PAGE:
By 2006, Arran released their first round of 10 Year whiskies, and they’ve been going strong since, continually adding higher age statements and various blends as stocks have matured. In 2018 they opened a second distillery on the south end of the island, more focused on peated whiskies to complement their northern unpeated distillates.

As for the current bottle in hand, it is a non-aged-stated blend finished in Amarone wine casks and bottled at a very respectable 100 proof. Amarone is a red wine from the northern Veneto region of Italy, which gets less attention than its larger cousin regions like Tuscany or Sicily. The Amarone grape is known for producing intensely flavored wines, partly due to the process by which the grapes are dried after harvest, which has the effect of concentrating the sugars and aromatic compounds. The prospect of this pungent influence on the honeyed, fruity barley notes of Highland-ish scotch is tantalizing. But might it slip into something too cloyingly sweet?

Here we are, five weeks after uncorking and three pours into the bottle. These brief notes were taken using a traditional Glencairn.

COLOR – a spectrum of yellows, from pale dusty straw to warm honey

NOSE – saline, thinly drizzled honey, fruity barley, malt, raw cut oak, faint fruits like mango and papaya and peach

TASTE – at once edgy and creamy, with soft caramels taking the lead, the tropical fruit and honey notes lingering in the background, some baked white peach with caramelized sugars, the malt and saline encircling everything with a crisply bitter outline

FINISH – medium-long but gentle, with caramel pudding and the tropical fruits, edgy malt and wood tannin, some grapefruit peel

OVERALL – like a young boisterous poet, youthful in their bitter edginess and romantic in their bright sweetness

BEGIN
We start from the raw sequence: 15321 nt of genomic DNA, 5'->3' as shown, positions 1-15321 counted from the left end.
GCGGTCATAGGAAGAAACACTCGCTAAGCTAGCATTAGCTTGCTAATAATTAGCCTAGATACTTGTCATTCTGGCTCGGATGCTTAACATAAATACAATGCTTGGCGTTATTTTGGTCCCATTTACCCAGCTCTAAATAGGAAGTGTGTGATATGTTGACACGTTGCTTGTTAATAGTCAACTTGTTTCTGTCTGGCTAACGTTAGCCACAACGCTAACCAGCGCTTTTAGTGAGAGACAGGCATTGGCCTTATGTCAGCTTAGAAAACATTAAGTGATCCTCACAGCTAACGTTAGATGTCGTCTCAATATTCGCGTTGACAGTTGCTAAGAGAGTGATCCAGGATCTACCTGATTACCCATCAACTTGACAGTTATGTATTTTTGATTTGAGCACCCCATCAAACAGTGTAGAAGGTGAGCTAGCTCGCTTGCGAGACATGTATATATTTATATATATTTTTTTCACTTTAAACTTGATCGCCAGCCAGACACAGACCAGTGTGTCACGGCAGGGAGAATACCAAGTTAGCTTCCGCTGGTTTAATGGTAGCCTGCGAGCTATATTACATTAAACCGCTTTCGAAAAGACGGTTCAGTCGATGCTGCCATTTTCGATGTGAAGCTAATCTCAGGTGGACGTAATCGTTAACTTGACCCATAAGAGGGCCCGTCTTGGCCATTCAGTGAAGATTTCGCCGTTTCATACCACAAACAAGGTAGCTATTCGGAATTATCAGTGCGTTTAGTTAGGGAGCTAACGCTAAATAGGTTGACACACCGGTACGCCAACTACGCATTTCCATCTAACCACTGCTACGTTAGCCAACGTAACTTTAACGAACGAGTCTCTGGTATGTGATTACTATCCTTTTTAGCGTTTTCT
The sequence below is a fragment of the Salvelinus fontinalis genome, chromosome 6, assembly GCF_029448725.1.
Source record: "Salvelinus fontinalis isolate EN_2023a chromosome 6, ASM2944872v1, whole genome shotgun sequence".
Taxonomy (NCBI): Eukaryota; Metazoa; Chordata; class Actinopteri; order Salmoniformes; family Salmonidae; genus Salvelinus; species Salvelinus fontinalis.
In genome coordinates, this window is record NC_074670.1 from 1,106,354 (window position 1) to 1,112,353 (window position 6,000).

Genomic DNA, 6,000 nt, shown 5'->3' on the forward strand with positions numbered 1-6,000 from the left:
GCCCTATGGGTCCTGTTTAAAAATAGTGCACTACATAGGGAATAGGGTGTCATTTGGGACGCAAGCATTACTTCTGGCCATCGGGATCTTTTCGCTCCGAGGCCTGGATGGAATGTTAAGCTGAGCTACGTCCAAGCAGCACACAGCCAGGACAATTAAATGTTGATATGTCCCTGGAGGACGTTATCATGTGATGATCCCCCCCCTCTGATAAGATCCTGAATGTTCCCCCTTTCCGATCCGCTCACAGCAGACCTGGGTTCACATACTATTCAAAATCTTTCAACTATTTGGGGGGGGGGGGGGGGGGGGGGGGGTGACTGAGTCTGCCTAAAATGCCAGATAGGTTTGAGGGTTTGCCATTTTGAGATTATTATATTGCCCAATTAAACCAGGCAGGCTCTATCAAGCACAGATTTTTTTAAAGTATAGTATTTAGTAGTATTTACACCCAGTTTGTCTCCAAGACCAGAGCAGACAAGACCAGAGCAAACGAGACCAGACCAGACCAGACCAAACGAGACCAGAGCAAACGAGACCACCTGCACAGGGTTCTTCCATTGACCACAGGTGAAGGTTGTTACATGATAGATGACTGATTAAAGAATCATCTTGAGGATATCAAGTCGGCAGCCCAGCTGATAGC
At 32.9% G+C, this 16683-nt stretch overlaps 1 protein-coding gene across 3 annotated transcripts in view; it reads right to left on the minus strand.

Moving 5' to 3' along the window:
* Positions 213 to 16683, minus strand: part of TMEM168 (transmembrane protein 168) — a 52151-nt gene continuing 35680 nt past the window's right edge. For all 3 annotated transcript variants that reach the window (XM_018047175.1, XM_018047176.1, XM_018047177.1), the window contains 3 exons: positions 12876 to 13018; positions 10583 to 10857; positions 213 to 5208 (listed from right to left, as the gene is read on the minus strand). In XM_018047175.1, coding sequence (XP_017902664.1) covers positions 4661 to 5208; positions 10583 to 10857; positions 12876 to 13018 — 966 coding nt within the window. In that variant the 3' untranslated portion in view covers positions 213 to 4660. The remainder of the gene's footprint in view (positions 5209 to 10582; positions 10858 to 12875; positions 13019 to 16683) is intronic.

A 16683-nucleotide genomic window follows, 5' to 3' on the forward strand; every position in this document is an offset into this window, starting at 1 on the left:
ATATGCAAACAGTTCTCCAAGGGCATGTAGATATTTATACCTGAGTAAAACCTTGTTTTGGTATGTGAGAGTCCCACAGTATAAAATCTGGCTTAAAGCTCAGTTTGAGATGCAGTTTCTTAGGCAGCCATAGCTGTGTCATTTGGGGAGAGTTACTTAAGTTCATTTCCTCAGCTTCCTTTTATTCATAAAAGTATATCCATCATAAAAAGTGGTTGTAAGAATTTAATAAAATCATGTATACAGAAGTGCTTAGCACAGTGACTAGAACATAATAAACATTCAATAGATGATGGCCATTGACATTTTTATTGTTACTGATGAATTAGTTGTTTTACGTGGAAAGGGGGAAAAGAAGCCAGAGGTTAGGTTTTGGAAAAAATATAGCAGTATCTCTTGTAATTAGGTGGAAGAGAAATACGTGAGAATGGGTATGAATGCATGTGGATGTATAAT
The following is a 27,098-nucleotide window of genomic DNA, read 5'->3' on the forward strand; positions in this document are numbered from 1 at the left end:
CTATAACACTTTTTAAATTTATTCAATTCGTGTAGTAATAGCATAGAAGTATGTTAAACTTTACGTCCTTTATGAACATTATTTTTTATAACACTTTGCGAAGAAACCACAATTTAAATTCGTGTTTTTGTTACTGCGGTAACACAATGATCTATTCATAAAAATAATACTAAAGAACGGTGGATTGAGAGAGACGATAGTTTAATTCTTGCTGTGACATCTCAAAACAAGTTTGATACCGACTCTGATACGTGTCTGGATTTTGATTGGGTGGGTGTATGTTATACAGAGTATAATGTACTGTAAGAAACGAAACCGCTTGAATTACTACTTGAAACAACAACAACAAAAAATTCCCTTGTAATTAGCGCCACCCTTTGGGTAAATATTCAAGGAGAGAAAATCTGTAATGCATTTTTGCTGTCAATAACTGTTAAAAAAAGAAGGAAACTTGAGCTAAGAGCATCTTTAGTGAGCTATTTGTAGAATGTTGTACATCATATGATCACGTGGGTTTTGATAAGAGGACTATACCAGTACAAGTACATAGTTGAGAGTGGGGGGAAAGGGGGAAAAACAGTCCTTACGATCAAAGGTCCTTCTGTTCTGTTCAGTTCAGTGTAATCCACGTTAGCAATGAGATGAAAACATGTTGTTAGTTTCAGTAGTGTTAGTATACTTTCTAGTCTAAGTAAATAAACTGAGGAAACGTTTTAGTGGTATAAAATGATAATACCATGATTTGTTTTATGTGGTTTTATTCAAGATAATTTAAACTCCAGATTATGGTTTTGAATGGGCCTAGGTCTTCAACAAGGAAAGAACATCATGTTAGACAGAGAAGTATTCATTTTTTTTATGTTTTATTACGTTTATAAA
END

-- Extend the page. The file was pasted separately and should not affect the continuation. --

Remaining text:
Continuing with the poet metaphor, this whisky is not quite yet a Robert Burns. But they’ve certainly read their Burns, and imitate him amidst their own attempts. The whisky tastes familiar, unoriginal, and yet nevertheless alive. The passion at work is real.

I’m drinking this scotch on an appropriately drizzly day. When I joked back in early December about pairing rainy-day whiskeys with the typically nonexistent San Francisco “rainy season”, little did I know the entire Northern California region would kick off 2023 with a lengthy stretch of steady downpours, unlike anything we’ve experienced here for years. It’s been no joke. Lots of destruction, with the long parched landscape washing away in layers.

But from the relative safety of my rickety old Edwardian apartment building, under this particular day’s mild if steady shower, I’m warmed by this punchy pour. The 50% ABV (100 proof) lights a low crackling fire under what might otherwise have been mundane. The bitter edge of malt and cask tannin are as recognizable as the tropical fruit and creamy pudding notes. But they’re not synthetic. They do feel alive and kicking, which is more than some mainstream scotch brands can say these days. (Well they can say it, but…) Arran does not chill filter their whiskies, nor add any artificial coloring, allowing their fresh island rain water and the casks themselves to do the work. So while they may not have set out to achieve anything particularly new or unusual, they did side with quality.

Beyond January 25, 2023, going forward there are two reasons for me to reach for this bottle. One is to add a gentle but effective kick to a dull grey day. The other is to reflect on that kind and creative group of young artists who gifted it to me. This whisky is incidentally infused with their thoughtful gesture and my memories of our semester of work. And they made a lot of work! They struggled, but well and in productive ways. What they created may not have been unprecedented in the broad scheme of things. But it was true to them and very much alive—like the Arran Amarone Cask Finish Single Malt.